Quantification of transition dipole strengths using 1D and 2D spectroscopy for the identification of molecular structures via exciton delocalization: Application to α-helices

TitleQuantification of transition dipole strengths using 1D and 2D spectroscopy for the identification of molecular structures via exciton delocalization: Application to α-helices
Publication TypeJournal Article
Year of Publication2012
AuthorsGrechko M, Zanni MT
Secondary TitleThe Journal of Chemical Physics
Volume137
Issue18
Pagination184202
Date Published11/2012
Abstract

Vibrational and electronic transition dipole strengths are often good probes of molecular structures, especially in excitonically coupled systems of chromophores. One cannot determine transition dipole strengths using linear spectroscopy unless the concentration is known, which in many cases it is not. In this paper, we report a simple method for measuring transition dipole moments from linear absorption and 2D IR spectra that does not require knowledge of concentrations. Our method is tested on several model compounds and applied to the amide I band of a polypeptide in its random coil andα-helical conformation as modulated by the solution temperature. It is often difficult to confidently assign polypeptide and protein secondary structures to random coil or α-helix by linear spectroscopy alone, because they absorb in the same frequency range. We find that the transition dipole strength of the random coil state is 0.12 ± 0.013 D^2, which is similar to a single peptide unit, indicating that the vibrational mode of random coil is localized on a single peptide unit. In an α-helix, the lower bound of transition dipole strength is 0.26 ± 0.03 D^2. When taking into account the angle of the amide I transition dipole vector with respect to the helix axis, our measurements indicate that the amide I vibrational mode is delocalized across a minimum of 3.5 residues in an α-helix. Thus, one can confidently assign secondary structure based on exciton delocalization through its effect on the transition dipole strength. Our method will be especially useful for kinetically evolving systems, systems with overlapping molecular conformations, and other situations in which concentrations are difficult to determine.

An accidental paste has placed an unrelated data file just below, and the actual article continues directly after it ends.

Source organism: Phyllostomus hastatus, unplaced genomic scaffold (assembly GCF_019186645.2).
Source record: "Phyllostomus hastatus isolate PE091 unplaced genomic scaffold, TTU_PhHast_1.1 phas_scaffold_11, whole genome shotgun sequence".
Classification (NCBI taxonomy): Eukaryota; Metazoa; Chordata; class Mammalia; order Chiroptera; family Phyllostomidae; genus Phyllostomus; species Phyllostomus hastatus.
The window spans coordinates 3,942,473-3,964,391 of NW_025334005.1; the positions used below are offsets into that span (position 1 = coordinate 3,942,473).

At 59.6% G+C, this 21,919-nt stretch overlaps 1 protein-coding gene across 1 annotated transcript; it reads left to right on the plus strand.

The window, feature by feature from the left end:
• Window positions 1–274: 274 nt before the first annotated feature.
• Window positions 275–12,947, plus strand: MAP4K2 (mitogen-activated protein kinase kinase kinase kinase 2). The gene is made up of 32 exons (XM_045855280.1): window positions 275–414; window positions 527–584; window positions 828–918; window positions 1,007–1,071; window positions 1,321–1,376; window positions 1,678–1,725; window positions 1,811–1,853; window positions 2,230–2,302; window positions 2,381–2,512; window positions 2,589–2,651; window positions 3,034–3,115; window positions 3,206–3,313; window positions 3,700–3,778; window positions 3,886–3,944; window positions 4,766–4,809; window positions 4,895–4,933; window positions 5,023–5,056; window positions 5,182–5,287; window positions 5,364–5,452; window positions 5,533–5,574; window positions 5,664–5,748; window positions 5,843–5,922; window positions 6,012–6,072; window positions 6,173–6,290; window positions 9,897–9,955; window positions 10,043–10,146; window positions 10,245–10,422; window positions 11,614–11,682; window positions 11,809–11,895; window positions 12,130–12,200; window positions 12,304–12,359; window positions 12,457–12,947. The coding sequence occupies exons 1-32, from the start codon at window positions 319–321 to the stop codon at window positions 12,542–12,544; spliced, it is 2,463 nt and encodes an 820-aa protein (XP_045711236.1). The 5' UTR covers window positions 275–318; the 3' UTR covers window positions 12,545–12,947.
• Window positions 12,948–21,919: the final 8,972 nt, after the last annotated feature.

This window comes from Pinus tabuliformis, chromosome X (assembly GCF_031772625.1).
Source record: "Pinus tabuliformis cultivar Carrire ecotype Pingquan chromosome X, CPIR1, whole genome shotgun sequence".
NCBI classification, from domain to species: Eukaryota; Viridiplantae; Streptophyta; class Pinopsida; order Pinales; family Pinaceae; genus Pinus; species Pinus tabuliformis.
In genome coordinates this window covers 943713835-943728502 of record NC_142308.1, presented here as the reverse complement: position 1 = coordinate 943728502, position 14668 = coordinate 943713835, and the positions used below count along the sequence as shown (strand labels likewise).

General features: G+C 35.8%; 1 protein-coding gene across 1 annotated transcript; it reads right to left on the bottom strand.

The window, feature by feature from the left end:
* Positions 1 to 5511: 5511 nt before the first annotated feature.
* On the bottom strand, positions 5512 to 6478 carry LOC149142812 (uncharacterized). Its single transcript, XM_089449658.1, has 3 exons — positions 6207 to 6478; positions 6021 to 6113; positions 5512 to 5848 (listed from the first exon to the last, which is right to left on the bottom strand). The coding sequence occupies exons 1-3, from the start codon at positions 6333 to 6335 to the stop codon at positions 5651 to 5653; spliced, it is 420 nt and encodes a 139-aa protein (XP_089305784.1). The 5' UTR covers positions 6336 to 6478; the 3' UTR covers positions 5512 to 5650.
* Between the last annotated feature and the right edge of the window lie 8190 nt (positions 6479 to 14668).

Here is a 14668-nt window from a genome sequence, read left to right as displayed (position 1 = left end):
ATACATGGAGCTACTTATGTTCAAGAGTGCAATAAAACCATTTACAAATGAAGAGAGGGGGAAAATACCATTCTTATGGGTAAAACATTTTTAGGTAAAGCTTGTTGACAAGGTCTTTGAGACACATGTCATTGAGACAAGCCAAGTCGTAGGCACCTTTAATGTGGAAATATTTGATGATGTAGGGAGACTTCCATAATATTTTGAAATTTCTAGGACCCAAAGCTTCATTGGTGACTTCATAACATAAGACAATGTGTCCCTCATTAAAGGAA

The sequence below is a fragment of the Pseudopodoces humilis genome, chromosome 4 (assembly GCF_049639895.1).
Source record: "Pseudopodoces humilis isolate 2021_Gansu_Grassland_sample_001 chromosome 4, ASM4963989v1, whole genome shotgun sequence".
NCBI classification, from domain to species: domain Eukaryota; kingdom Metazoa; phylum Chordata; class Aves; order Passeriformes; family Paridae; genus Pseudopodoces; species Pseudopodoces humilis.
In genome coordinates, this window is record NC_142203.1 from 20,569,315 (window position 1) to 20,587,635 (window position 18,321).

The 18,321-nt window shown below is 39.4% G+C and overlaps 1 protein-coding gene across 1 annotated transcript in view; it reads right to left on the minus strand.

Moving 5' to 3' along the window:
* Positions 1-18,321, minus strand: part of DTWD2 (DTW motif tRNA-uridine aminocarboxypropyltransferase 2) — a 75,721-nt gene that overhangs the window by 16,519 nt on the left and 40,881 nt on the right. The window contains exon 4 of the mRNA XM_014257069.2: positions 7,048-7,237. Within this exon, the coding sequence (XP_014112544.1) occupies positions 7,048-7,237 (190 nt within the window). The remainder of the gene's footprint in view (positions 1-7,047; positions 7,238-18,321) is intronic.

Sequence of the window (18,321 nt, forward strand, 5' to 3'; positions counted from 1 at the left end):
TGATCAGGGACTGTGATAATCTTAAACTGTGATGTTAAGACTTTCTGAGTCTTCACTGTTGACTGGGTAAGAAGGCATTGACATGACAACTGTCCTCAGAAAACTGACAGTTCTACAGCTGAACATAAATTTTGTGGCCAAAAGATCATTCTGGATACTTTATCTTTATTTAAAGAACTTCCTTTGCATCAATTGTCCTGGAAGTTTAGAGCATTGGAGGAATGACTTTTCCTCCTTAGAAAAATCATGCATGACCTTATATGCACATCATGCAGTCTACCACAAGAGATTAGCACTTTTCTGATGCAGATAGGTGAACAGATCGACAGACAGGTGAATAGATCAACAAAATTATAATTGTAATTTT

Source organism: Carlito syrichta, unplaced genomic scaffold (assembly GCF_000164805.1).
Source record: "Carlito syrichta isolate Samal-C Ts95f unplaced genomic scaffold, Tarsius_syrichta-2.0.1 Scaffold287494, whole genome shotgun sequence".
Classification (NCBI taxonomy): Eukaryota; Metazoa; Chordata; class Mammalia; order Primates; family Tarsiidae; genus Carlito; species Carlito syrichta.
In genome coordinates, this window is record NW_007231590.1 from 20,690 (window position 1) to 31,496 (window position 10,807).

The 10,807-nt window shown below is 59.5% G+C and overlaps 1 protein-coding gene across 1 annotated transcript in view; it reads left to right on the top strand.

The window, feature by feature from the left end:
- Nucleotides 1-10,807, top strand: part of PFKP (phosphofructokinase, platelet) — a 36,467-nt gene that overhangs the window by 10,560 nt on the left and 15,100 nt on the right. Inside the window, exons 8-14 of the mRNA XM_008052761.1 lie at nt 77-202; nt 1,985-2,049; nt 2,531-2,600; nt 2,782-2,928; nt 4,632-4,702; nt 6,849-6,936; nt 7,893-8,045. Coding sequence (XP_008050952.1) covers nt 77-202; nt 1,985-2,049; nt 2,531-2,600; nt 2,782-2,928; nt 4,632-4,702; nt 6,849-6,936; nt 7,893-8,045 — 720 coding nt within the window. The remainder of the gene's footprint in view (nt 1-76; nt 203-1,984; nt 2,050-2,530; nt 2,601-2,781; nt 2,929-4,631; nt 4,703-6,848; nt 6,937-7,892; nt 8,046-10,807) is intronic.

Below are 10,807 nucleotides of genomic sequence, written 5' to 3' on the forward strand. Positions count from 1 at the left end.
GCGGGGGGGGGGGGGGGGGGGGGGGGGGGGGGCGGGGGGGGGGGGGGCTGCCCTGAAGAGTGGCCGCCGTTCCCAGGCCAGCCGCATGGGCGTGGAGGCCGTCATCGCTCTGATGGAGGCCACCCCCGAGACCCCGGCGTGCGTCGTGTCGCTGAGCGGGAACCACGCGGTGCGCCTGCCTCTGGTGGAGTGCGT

URLhttp://www.ncbi.nlm.nih.gov/pubmed/23163364
DOI10.1063/1.4764861.
Short TitleJ. Chem. Phys.